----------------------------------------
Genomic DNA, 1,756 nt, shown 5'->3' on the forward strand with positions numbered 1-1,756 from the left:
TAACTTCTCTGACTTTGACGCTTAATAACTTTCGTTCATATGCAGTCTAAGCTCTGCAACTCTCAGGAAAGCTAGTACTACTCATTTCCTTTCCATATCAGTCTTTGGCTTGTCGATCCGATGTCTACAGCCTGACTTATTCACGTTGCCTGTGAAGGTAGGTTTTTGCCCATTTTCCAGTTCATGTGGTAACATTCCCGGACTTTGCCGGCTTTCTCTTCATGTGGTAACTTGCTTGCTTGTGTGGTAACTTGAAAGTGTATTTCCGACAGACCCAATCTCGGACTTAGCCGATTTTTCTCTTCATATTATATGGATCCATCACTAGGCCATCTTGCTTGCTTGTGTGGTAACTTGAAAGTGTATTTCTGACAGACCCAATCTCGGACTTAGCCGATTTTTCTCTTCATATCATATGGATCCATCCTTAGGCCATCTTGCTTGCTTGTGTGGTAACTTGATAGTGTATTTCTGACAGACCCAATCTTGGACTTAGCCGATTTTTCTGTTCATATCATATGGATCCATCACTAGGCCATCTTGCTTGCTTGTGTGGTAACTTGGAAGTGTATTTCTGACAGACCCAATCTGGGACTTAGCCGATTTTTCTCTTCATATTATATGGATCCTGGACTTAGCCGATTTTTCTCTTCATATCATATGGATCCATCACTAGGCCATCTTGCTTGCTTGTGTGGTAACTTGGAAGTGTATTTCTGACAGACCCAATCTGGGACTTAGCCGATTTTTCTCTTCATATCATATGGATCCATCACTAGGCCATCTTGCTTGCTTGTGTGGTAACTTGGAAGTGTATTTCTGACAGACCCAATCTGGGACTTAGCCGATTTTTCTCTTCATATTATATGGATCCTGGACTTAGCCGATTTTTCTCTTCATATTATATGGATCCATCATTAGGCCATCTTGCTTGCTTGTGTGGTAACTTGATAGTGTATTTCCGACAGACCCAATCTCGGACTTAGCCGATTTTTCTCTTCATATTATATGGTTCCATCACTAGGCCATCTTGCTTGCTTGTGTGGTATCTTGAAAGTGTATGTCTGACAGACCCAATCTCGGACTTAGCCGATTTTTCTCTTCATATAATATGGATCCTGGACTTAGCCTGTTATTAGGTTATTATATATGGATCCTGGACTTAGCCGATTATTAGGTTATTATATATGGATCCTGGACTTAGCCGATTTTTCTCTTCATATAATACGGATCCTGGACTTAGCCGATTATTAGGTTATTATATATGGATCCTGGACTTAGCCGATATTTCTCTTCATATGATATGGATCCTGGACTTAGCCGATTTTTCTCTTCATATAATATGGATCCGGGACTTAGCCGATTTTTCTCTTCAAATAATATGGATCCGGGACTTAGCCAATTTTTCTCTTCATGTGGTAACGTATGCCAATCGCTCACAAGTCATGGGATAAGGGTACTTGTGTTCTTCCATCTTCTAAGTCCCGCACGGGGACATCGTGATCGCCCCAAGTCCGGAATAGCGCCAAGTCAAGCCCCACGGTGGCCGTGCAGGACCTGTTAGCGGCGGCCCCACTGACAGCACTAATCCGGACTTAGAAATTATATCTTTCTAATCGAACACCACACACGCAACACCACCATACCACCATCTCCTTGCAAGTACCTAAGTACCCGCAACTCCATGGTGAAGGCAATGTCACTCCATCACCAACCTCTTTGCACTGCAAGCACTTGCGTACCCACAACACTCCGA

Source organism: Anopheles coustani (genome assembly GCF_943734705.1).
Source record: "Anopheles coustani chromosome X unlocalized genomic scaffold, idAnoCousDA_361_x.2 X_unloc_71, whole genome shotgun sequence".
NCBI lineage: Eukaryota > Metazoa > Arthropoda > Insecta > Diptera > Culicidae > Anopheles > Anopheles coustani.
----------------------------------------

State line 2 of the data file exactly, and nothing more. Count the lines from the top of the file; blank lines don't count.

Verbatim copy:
TAACTTCTCTGACTTTGACGCTTAATAACTTTCGTTCATATGCAGTCTAAGCTCTGCAACTCTCAGGAAAGCTAGTACTACTCATTTCCTTTCCATATCAGTCTTTGGCTTGTCGATCCGATGTCTACAGCCTGACTTATTCACGTTGCCTGTGAAGGTAGGTTTTTGCCCATTTTCCAGTTCATGTGGTAACATTCCCGGACTTTGCCGGCTTTCTCTTCATGTGGTAACTTGCTTGCTTGTGTGGTAACTTGAAAGTGTATTTCCGACAGACCCAATCTCGGACTTAGCCGATTTTTCTCTTCATATTATATGGATCCATCACTAGGCCATCTTGCTTGCTTGTGTGGTAACTTGAAAGTGTATTTCTGACAGACCCAATCTCGGACTTAGCCGATTTTTCTCTTCATATCATATGGATCCATCCTTAGGCCATCTTGCTTGCTTGTGTGGTAACTTGATAGTGTATTTCTGACAGACCCAATCTTGGACTTAGCCGATTTTTCTGTTCATATCATATGGATCCATCACTAGGCCATCTTGCTTGCTTGTGTGGTAACTTGGAAGTGTATTTCTGACAGACCCAATCTGGGACTTAGCCGATTTTTCTCTTCATATTATATGGATCCTGGACTTAGCCGATTTTTCTCTTCATATCATATGGATCCATCACTAGGCCATCTTGCTTGCTTGTGTGGTAACTTGGAAGTGTATTTCTGACAGACCCAATCTGGGACTTAGCCGATTTTTCTCTTCATATCATATGGATCCATCACTAGGCCATCTTGCTTGCTTGTGTGGTAACTTGGAAGTGTATTTCTGACAGACCCAATCTGGGACTTAGCCGATTTTTCTCTTCATATTATATGGATCCTGGACTTAGCCGATTTTTCTCTTCATATTATATGGATCCATCATTAGGCCATCTTGCTTGCTTGTGTGGTAACTTGATAGTGTATTTCCGACAGACCCAATCTCGGACTTAGCCGATTTTTCTCTTCATATTATATGGTTCCATCACTAGGCCATCTTGCTTGCTTGTGTGGTATCTTGAAAGTGTATGTCTGACAGACCCAATCTCGGACTTAGCCGATTTTTCTCTTCATATAATATGGATCCTGGACTTAGCCTGTTATTAGGTTATTATATATGGATCCTGGACTTAGCCGATTATTAGGTTATTATATATGGATCCTGGACTTAGCCGATTTTTCTCTTCATATAATACGGATCCTGGACTTAGCCGATTATTAGGTTATTATATATGGATCCTGGACTTAGCCGATATTTCTCTTCATATGATATGGATCCTGGACTTAGCCGATTTTTCTCTTCATATAATATGGATCCGGGACTTAGCCGATTTTTCTCTTCAAATAATATGGATCCGGGACTTAGCCAATTTTTCTCTTCATGTGGTAACGTATGCCAATCGCTCACAAGTCATGGGATAAGGGTACTTGTGTTCTTCCATCTTCTAAGTCCCGCACGGGGACATCGTGATCGCCCCAAGTCCGGAATAGCGCCAAGTCAAGCCCCACGGTGGCCGTGCAGGACCTGTTAGCGGCGGCCCCACTGACAGCACTAATCCGGACTTAGAAATTATATCTTTCTAATCGAACACCACACACGCAACACCACCATACCACCATCTCCTTGCAAGTACCTAAGTACCCGCAACTCCATGGTGAAGGCAATGTCACTCCATCACCAACCTCTTTGCACTGCAAGCACTTGCGTACCCACAACACTCCGA